The closest run Ballon d’Or races of all time

Rightly or wrongly (definitely wrongly in the eyes of 90min’s Jack Gallagher), Lionel Messi has beaten Robert Lewandowski to thee 2021 Ballon d’Or, while the Bayern Munich forward has still not been awarded the cancelled 2020 gong that he would almost certainly have won.

At least he won the brand new ‘Striker of the Year’ award, eh?

The Argentine won his seventh golden ball by just 33 votes, making it one of the closest run races in the history of the award.

But it definitely wasn’t the closest race – let’s have a look back through the years to see which ones were even tighter…

1st – Stanley Matthews (47)
2nd – Alfredo di Stefano (44)
3rd – Raymond Kopa (33)

The very first Ballon d’Or was decided by just three points from the 243 that were awarded, with Blackpool’s Sir Stanley Matthews edging Real Madrid legend Alfredo di Stefano to the prize.

The Spanish striker and third-placed Kopa would both go on to win the award over the next two years, so no harm done in the end, eh?

1st – Bobby Charlton (81)
2nd – Eusebio (80)
3rd – Franz Beckenbauer (59)

Ten years after Matthews’ triumph, Sir Bobby Charlton became the second Englishman to win a Ballon d’Or.

And he undoubtedly needed his World Cup triumph – helped by a semi final win against Portugal in which he grabbed a brace to cancel out Eusebio’s penalty – in order to squeeze his way to this individual victory.

1st – Gianni Rivera (83)
2nd – Luigi Riva (79)
3rd – Gerd Muller (38)

1969 was the first year in which the top two players on the Ballon d’Or podium were from the same country.

Milan’s Gianni Rivera was the victor that year, seeing off the challenge of Cagliari’s Luigi Riva.

1st – Franz Beckenbauer (81)
=2nd – Gerd Muller (79)
=2nd – Gunter Netzer (79)

West Germany boast the proud distinction of being the only country to hold all three places on the Ballon d’Or podium in the same year – and they did it twice.

The first came in 1972 off the back of their triumph at the European Championships, with Der Kaiser just about winning France Football’s biggest honour.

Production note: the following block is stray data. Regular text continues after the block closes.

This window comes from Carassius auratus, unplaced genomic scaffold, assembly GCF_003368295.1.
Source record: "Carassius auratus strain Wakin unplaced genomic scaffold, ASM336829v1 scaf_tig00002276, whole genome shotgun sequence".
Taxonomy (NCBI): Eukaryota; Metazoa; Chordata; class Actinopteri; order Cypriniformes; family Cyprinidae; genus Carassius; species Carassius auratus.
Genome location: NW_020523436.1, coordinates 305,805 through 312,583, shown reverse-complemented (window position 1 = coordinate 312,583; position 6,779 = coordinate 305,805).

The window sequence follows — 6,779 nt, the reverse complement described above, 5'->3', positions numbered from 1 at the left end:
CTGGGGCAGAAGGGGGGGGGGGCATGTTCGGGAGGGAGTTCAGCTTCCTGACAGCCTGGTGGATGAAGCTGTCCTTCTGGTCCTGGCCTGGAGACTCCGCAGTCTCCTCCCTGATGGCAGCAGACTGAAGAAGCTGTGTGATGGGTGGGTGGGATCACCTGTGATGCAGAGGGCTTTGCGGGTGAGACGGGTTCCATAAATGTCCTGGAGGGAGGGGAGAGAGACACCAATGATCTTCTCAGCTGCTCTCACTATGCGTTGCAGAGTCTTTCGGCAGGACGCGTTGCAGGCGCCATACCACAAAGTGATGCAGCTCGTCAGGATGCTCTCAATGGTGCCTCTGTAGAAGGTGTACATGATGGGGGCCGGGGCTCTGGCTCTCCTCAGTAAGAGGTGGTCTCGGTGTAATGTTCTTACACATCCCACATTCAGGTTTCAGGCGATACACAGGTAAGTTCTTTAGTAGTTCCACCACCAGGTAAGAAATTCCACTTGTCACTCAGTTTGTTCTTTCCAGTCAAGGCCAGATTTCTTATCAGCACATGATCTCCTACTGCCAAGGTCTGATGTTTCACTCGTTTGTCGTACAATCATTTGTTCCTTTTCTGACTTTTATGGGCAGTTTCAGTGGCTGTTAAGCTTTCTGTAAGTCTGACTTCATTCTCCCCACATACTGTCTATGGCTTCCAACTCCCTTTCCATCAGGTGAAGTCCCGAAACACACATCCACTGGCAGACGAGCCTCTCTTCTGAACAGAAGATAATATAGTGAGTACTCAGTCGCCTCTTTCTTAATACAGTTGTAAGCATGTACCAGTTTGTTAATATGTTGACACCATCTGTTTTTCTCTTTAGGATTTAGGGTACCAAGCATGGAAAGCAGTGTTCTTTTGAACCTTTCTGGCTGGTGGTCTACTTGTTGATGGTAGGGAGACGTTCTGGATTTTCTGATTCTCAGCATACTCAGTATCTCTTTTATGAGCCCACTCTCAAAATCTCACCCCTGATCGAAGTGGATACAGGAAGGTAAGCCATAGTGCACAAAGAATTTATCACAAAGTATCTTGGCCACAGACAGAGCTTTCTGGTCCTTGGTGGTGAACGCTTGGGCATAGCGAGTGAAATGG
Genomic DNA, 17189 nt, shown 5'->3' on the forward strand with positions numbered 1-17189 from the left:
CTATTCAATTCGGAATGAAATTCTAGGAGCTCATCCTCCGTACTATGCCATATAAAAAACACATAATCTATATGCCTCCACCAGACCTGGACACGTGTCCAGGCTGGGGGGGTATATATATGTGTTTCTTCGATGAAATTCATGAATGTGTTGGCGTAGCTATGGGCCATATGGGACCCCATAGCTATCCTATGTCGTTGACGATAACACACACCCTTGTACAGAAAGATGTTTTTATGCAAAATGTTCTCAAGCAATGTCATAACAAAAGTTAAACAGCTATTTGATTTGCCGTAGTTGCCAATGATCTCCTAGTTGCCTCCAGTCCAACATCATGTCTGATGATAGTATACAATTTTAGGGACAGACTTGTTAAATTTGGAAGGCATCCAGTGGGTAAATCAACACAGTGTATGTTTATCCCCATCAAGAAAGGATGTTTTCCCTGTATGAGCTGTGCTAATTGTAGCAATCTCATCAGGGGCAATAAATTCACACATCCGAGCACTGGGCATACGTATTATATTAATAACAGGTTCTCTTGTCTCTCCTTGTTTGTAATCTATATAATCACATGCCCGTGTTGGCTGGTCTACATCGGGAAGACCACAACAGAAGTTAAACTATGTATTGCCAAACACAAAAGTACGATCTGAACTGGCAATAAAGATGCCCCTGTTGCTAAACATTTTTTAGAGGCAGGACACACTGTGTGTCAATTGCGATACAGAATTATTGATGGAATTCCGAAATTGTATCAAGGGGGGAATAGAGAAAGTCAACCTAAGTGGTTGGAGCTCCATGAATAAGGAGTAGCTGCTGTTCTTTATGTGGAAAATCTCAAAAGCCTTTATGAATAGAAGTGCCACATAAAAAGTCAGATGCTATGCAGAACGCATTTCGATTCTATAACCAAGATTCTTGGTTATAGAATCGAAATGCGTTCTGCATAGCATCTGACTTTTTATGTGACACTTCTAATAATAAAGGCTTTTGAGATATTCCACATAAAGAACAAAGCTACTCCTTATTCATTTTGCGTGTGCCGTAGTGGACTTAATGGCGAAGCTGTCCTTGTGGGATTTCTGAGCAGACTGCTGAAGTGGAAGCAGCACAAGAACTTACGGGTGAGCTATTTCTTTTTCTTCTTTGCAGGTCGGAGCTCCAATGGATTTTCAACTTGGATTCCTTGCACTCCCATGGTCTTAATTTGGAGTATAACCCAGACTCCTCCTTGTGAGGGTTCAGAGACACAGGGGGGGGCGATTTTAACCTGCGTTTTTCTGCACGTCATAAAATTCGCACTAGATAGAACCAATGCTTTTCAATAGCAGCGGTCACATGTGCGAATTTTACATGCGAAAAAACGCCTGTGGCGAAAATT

1st – Allan Simonsen (74)
2nd – Kevin Keegan (71)
3rd – Michel Platini (70)

Okay, the semantics of this one admittedly carry the narrative a little.

Kevin Keegan won the Ballon d’Or in 1978 and 1979 – voters may not have awarded him those if he was victorious in 1977.

Nevertheless, the history books say that if not for Allan Simonsen, King Kev would have become the first player to win the award three years running.

1st – Matthias Sammer (144)
2nd – Ronaldo (143)
3rd – Alan Shearer (107)

Nearly two decades passed before our next entry on this list. Footballers were presumably harder to judge back in the days of black-and-white televisions with about four channels on them.

And sure, you couldn’t stream games on the internet in 1996, but we had a better understanding of the global game for sure.

Just after his 20th birthday, Ronaldo was denied the Ballon d’Or by Mathhias Sammer. Way to ruin the fun for everyone, Matthias.

FBL-FIFA-BALLONDORFBL-FIFA-BALLONDOR

Eyes on the prize / FABRICE COFFRINI/GettyImages

1st – Cristiano Ronaldo (1365, 27.99%)
2nd – Lionel Messi (1205, 24.72%)
3rd – Franck Ribery (1127, 23.36%)

When FIFA and France Football combined forces to award the Ballon d’Or, the scoring went off the scale – I mean, these three all received over 1000 votes, while fourth-placed Zlatan Ibrahimovic only just broke the 250 mark.

Journalists still had votes to cast, but so did members of FIFA’s football committee, plus the head coach and captain of every national side.

The 2013 race was the closest as a joint award, with Cristiano Ronaldo winning his first Ballon d’Or as a Real Madrid player.

Lionel MessiLionel Messi

Messi won his sixth Ballon d’Or / Quality Sport Images/GettyImages

1st – Lionel Messi (686)
2nd – Virgil van Dijk (679)
3rd – Cristiano Ronaldo (476)

After a mammoth three years without a Ballon d’Or, Messi reclaimed the throne in 2019 after another impressive season for Barcelona.

They were, however, knocked out of the Champions League by Virgil van Dijk’s Liverpool, throwing away a 3-0 lead in the semi-finals as the Reds marched on to European glory.

Van Dijk – widely considered the best defender in the world at the time and one of the catalysts behind Liverpool’s rise to glory – was tipped to win the Ballon d’Or for his efforts, but Messi just about beat him to the gong.